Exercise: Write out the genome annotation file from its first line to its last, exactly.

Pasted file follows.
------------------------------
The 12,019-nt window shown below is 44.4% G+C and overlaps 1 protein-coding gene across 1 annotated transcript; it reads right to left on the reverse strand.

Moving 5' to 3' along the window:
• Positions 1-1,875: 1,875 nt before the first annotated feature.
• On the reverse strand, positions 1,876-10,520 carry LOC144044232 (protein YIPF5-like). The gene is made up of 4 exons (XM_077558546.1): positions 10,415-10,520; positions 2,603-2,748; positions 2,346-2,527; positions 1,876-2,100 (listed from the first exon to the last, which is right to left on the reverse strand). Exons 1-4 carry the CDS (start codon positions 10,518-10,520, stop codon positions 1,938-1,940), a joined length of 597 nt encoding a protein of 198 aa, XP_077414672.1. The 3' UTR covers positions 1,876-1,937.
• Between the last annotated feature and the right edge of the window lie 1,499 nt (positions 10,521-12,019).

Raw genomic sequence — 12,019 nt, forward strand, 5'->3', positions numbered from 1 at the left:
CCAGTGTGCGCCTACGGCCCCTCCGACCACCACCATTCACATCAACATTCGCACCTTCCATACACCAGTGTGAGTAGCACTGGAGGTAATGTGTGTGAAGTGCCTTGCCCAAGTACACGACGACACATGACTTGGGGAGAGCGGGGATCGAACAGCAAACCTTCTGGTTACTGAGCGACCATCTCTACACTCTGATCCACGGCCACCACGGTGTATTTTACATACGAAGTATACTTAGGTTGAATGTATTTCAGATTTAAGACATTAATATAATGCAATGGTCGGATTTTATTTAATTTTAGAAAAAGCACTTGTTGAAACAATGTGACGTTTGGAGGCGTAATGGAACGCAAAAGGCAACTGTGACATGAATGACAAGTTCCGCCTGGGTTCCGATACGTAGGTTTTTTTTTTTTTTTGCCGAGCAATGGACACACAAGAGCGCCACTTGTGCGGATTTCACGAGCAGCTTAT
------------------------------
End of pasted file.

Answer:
The 12,019-nt window shown below is 44.4% G+C and overlaps 1 protein-coding gene across 1 annotated transcript; it reads right to left on the reverse strand.

Moving 5' to 3' along the window:
• Positions 1-1,875: 1,875 nt before the first annotated feature.
• On the reverse strand, positions 1,876-10,520 carry LOC144044232 (protein YIPF5-like). The gene is made up of 4 exons (XM_077558546.1): positions 10,415-10,520; positions 2,603-2,748; positions 2,346-2,527; positions 1,876-2,100 (listed from the first exon to the last, which is right to left on the reverse strand). Exons 1-4 carry the CDS (start codon positions 10,518-10,520, stop codon positions 1,938-1,940), a joined length of 597 nt encoding a protein of 198 aa, XP_077414672.1. The 3' UTR covers positions 1,876-1,937.
• Between the last annotated feature and the right edge of the window lie 1,499 nt (positions 10,521-12,019).

Raw genomic sequence — 12,019 nt, forward strand, 5'->3', positions numbered from 1 at the left:
CCAGTGTGCGCCTACGGCCCCTCCGACCACCACCATTCACATCAACATTCGCACCTTCCATACACCAGTGTGAGTAGCACTGGAGGTAATGTGTGTGAAGTGCCTTGCCCAAGTACACGACGACACATGACTTGGGGAGAGCGGGGATCGAACAGCAAACCTTCTGGTTACTGAGCGACCATCTCTACACTCTGATCCACGGCCACCACGGTGTATTTTACATACGAAGTATACTTAGGTTGAATGTATTTCAGATTTAAGACATTAATATAATGCAATGGTCGGATTTTATTTAATTTTAGAAAAAGCACTTGTTGAAACAATGTGACGTTTGGAGGCGTAATGGAACGCAAAAGGCAACTGTGACATGAATGACAAGTTCCGCCTGGGTTCCGATACGTAGGTTTTTTTTTTTTTTTGCCGAGCAATGGACACACAAGAGCGCCACTTGTGCGGATTTCACGAGCAGCTTAT